"What should we do if they turn our way?" The other moms pleaded. "Please, can't we go to your dad's house to the basement? Can't you call him?" I don't remember my mom's replies. I remember her silent despairing inability to help. I remember seeing one twister, a kind of ribbon shadow stirring smoky dust at the touchdown, off in the distance. I remember ordering my younger siblings to "get back under the mattresses in the hall." I remember that at some point after she closed the front door, my mom mumbled about what the radio squawked. Two more tornadoes had grounded President Reagan's Air Force One on the tarmac at the Air Force Reserve Base. It was two miles away as the bomber flies. I think my mother muttered something about staying put, somethings about sheltering in place being good enough for the president and good enough for the owner's daughter.

"Should we go to Grandpa's? To the basement?" She didn't answer. She shook with fear or anger, I'll never know.

We couldn't, I gathered. Not because grandpa would turn away his daughters but because the neighborhood would follow us and he'd turn them away. I remember something about it being a Christian thing to do. Whatever that meant.


Between our park and the neighborhood stood an tight arborvitae fence, tall and old. My parents said we should never ever sneak through and trespass. Sometimes, I wound a tight running line close on the other side or hid in the greens. It hurt my conscience to flirt with disobedience like that. But what was on the other side?

"Black people," my friends told me. "That's where the black kids live and they are all in gangs at school." I wouldn't know since I didn't go to school. "They are so mean on the bus, Maria. You wouldn't like them." My aunt transferred her boys to our church school so that they wouldn't have to be around black kids.

A few months after the tornadoes, a new menace had a couple of the neighborhood dads banging on our door after eleven on a Saturday night. Mom and Dad stood at the door, asking them to keep down their voices.

"A black spook with a butcher knife is running crazy through the neighborhood. Call your father-in-law, Pete." Mom said, "Pete, don't. Just call the police." Instead he called the brothers-in-law and told the men to go home. He didn't want a posse of white men trawling the trailer court for something was literally a spook or a woman defending herself.

I made up delicious tales for my friends the next day. We congregated on my red porch, the only trailer with a big porch, a motherly maple and a park-sized swing set on the lot. We had the best lot in the park, so even red-headed bullies had to kiss up to me from time-to-time. When my father figured large in saving the park from dangerous black women because he was the owner's son-in-law, all the kids had to come to me for the scoop. Of course my dad and uncles would take care of it, I assured them. My dad, the hero. But when my dad heard me talking "too big for your britches, Maria" he sent me inside where my mom rebuked me gently for gossip.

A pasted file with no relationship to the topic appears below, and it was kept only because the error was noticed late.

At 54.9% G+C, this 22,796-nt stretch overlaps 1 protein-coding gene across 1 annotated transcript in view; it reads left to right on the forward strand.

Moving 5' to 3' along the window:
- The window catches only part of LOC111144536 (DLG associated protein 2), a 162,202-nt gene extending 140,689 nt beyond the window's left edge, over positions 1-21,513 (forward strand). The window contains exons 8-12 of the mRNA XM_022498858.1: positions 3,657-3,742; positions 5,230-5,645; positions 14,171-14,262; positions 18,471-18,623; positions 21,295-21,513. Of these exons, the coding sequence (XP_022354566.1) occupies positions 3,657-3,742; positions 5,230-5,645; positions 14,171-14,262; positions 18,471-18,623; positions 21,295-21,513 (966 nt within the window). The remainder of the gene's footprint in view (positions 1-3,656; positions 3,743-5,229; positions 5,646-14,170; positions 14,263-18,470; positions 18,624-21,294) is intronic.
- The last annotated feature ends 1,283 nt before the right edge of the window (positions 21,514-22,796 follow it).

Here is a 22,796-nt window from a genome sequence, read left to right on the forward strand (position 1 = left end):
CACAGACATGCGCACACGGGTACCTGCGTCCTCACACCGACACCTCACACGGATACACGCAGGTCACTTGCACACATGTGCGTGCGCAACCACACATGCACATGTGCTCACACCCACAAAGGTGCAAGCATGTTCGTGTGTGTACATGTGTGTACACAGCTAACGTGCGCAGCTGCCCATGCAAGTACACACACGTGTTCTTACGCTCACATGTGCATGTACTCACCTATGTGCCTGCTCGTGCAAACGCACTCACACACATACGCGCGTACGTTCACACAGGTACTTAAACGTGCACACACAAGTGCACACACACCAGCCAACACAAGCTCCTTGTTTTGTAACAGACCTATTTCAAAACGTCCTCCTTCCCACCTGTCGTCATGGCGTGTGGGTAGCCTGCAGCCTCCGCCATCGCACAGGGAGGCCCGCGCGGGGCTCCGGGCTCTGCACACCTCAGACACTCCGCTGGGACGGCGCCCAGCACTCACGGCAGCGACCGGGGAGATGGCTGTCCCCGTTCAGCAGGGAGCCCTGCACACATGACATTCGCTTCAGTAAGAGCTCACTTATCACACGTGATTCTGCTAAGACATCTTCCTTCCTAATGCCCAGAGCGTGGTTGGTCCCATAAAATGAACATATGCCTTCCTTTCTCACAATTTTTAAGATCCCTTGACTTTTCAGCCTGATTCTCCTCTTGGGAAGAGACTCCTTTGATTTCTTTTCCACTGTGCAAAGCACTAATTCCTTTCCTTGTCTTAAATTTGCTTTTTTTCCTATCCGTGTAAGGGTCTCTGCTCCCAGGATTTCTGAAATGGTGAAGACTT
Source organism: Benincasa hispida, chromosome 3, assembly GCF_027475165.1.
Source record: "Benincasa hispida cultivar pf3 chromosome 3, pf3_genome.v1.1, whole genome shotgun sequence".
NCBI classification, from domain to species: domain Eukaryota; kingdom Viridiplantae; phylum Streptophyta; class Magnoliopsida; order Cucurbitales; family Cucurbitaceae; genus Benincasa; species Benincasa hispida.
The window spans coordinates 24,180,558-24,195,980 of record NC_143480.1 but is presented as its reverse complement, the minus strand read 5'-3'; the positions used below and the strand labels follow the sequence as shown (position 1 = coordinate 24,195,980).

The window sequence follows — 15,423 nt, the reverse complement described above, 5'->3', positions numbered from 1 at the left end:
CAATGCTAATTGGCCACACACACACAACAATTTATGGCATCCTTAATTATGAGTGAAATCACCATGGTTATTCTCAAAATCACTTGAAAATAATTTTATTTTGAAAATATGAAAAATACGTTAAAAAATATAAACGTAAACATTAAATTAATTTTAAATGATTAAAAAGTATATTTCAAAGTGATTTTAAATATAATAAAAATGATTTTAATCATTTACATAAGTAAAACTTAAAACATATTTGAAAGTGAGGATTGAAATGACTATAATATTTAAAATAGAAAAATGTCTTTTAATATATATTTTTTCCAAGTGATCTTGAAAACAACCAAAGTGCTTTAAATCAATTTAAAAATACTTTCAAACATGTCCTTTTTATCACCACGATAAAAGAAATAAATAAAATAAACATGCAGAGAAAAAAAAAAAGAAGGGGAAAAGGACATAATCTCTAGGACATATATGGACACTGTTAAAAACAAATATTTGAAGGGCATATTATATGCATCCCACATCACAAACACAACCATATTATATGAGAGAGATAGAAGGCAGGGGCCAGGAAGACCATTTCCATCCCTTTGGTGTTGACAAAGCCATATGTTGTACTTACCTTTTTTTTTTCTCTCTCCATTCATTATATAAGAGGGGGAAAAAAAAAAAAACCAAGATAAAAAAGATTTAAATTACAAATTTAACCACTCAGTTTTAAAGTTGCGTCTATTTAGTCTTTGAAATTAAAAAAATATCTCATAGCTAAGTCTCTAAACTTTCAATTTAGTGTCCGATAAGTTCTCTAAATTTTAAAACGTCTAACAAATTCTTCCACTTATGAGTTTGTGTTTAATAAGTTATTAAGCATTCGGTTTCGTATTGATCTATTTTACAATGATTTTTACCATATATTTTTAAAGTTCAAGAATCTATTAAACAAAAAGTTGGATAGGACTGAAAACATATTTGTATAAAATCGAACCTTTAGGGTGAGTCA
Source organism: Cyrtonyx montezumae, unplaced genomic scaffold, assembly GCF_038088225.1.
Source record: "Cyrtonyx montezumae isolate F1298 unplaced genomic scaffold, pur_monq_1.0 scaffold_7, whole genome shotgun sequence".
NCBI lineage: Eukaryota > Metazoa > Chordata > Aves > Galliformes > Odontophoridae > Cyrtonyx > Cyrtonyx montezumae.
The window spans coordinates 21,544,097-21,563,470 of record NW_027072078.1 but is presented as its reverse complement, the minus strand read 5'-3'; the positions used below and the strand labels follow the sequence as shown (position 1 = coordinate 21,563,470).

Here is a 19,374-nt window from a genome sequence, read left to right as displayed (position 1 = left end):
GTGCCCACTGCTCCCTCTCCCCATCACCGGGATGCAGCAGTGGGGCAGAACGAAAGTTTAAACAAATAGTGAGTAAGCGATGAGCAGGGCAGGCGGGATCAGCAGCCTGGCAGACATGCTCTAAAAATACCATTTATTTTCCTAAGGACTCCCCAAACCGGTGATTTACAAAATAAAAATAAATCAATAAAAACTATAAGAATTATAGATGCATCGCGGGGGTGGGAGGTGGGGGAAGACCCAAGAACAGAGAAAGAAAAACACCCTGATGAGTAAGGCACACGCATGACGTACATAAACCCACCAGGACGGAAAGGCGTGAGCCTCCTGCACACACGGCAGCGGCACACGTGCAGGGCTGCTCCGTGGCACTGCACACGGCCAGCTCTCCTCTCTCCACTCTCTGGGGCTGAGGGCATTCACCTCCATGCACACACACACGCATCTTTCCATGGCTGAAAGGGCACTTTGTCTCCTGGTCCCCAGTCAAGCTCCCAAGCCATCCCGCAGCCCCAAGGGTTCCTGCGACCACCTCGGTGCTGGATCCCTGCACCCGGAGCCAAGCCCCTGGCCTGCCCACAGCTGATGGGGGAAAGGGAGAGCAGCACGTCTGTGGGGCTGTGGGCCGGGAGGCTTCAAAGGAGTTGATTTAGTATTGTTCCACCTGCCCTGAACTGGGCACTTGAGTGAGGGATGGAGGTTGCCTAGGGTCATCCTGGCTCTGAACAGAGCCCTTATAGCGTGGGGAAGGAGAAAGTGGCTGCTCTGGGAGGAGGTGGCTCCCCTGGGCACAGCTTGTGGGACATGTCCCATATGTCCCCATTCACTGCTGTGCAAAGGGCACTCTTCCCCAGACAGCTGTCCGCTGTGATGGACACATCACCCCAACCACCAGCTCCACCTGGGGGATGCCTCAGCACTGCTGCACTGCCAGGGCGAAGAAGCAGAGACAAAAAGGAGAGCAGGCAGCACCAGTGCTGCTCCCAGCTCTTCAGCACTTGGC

"But, she was real. People saw her. Other people's dads. Why didn't we call Grandpa or the police if she was real?" I asked.

"We never found her. We did let your Grandpa know, had to," my dad said. "They are just afraid of black people."

The kids had scattered when my dad sent me inside. Having cleared my way to the only version of the truth my parents would give me, I worked out my thoughts alone on the red porch. I felt full of big thoughts. Were we, our family- my parents and such- afraid of black people? Last night, was my dad of a black woman, crazy with knife? What about my uncle whose boys went to the church school to get away from black kids? What did my cousins and relatives think of the one black family in our church. I played with their daughter. My dad joked around with the dad, who preached much shorter and more interesting sermons when our pastor wanted a week off. So why did my parents order me never to trespass the greens into Crown Colony? Were they afraid of gangs and black people? Did they think old folks would be mean to me? (Probably. I didn't know how curmudgeonly some could be).  We had to stay in our park and come to think of it, we had no Orientals on this side. No Spanish. No black people. 

"Are there mostly black people in Crown Colony?" I tried for a bit of fact checking my parents. "I didn't see them when I had delivered newspapers," which my father had allowed while my cousin went to camp. One of the parents followed me sleepily while I threw papers towards front doors in the pre-dawn light. I saw only old people, shuffling down driveways between green lawns, plastic daisies, faded tulips, hedgerows. My mother shrugged. She couldn't say. 

According to my friends, the place was crawling with "blacks." I just had to see for myself. "You've only seen people in the early morning. Only old people are up then. Ride your bike with me. You'll see them." I wanted to see these people. I didn't have a television and only my one friend with her baby sister. I wanted to see the people my friends wanted nothing to do with. I needed truth, so I peddled further out, faster and longer on the clean white paved roads of Crown Colony. The unseen black people must be richer than us, like my church friend. They had things I didn't to keep them inside: televisions, cable, instant cereal to keep them inside.

Why don't black people live over here on our side, I asked my cousins. My parents never provided a satisfying explanation.